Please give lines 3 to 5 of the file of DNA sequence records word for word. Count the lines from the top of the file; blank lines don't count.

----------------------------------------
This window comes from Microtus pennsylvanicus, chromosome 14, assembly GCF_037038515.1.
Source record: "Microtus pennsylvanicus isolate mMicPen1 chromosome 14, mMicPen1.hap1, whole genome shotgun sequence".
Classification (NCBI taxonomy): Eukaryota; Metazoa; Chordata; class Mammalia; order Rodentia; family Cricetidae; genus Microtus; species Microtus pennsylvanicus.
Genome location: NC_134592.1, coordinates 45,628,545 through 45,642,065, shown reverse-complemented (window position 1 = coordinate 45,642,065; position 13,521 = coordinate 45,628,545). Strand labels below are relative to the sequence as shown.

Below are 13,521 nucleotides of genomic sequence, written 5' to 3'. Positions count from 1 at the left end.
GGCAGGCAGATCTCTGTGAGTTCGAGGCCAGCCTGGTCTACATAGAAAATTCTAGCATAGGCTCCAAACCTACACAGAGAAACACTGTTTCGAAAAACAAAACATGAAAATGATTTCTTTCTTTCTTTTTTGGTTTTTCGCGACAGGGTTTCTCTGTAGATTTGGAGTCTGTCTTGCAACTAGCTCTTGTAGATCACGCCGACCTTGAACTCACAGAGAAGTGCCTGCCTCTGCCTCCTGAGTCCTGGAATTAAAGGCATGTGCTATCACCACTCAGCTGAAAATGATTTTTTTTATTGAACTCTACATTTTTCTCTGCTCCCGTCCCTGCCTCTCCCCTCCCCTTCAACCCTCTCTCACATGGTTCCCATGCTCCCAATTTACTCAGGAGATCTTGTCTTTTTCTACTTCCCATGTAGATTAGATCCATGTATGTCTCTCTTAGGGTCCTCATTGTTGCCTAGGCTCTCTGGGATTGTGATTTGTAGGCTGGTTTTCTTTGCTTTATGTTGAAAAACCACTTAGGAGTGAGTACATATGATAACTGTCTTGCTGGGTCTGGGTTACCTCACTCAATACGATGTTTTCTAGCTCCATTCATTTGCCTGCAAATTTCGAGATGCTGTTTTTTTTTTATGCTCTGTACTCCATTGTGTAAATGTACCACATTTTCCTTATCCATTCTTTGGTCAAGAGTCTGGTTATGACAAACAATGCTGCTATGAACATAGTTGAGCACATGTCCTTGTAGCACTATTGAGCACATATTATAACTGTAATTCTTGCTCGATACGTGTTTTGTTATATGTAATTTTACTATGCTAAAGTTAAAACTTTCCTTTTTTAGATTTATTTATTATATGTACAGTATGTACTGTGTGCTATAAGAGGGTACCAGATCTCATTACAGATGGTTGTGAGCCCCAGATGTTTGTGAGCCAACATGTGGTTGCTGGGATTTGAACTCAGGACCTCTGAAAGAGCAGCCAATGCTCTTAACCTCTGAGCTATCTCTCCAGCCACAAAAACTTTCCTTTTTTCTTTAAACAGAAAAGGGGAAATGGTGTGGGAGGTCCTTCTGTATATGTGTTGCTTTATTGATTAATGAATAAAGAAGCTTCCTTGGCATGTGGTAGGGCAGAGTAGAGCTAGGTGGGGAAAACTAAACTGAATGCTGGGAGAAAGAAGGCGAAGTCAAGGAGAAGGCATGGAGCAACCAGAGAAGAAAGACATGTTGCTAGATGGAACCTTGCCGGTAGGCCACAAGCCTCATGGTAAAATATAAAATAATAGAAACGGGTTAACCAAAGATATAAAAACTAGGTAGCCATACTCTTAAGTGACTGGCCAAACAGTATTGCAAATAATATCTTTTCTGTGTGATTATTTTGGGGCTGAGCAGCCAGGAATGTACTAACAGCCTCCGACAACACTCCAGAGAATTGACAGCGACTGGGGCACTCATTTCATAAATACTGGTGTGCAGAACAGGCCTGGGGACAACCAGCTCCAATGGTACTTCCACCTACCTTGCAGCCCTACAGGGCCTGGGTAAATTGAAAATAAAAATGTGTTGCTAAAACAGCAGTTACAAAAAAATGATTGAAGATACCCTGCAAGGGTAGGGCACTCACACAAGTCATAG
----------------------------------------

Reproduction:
Classification (NCBI taxonomy): Eukaryota; Metazoa; Chordata; class Mammalia; order Rodentia; family Cricetidae; genus Microtus; species Microtus pennsylvanicus.
Genome location: NC_134592.1, coordinates 45,628,545 through 45,642,065, shown reverse-complemented (window position 1 = coordinate 45,642,065; position 13,521 = coordinate 45,628,545). Strand labels below are relative to the sequence as shown.

Below are 13,521 nucleotides of genomic sequence, written 5' to 3'. Positions count from 1 at the left end.